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4 estate planning tools to consider if you have chronic illness

On Behalf of | Feb 22, 2021 | Estate Planning

Numerous people in California and across the country live with chronic illness. For some, the illness may not be obvious to the naked eye, and for others, they may have obvious factors in their lives that make their illness known, such as needing a wheelchair, breathing assistance or other medical equipment. No matter the case, chronic illness can seriously affect these individuals lives, and if you are one of them, you understand this better than most. 


The ways in which your illness affects your life differ from someone else living with chronic illness, even if you both have the same condition. As a result, you know that your life can take twists and turns that someone else’s may not, and that it is important for you to consider the possibilities of where your life may lead. This may have led you to consider estate planning. 


Specific helpful documents 


As someone living with a chronic illness, certain estate planning documents may be of particular benefit to you. Because only you know exactly how your illness affects you, only you have the ability to decide which planning documents could best suit your needs. However, some documents that you may wish to consider using in an estate plan include:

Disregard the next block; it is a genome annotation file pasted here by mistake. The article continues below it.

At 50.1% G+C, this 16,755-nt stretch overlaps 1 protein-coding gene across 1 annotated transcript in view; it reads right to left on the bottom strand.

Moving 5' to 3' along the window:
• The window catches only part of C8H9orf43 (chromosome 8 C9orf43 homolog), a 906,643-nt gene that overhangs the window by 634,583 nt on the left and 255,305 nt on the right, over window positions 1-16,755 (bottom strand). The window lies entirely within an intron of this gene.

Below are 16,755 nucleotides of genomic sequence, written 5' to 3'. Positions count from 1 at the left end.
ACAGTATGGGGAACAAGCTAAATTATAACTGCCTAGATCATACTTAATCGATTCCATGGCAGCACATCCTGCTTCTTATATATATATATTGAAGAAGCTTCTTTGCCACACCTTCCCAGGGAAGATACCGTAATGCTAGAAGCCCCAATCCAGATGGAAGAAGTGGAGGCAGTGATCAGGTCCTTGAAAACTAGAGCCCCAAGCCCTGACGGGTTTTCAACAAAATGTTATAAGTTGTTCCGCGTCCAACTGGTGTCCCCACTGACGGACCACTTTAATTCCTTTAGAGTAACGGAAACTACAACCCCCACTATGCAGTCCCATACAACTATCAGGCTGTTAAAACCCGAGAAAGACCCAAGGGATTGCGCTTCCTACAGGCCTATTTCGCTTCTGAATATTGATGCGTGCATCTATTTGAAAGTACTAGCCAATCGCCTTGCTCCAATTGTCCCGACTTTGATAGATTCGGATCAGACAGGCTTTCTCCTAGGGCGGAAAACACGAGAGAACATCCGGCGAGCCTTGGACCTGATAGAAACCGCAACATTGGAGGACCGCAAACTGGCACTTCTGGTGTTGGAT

• Living will: A living will is a document that allows you to detail your health care wishes, which could be useful in the event that you cannot verbally express your wishes yourself. You could create this document with specific instructions that relate to your particular illness. 

  • HIPAA release form: Medical professionals are bound by law to keep your personal and medical information private. Creating a HIPAA release form could ensure that the person or people you deem appropriate can access that information if needed. 

  • Power of attorney: You could create a power of attorney document for both your financial and health care decisions. One person could be named to both roles, or you could name separate individuals to make decisions on your behalf in the event that you cannot express your wishes. 

  • Trust: You may also want to consider creating a trust as a way to ensure the distribution of your assets as you wish in the event of your passing, and it could also help ensure that someone trustworthy could manage your assets as needed, particularly if you create a revocable trust. 


Just as your chronic illness is unique to your life, your estate plan can be unique to your specific needs. Gaining more information on these and other planning tools may help you create a plan with which you feel comfortable and confident. 


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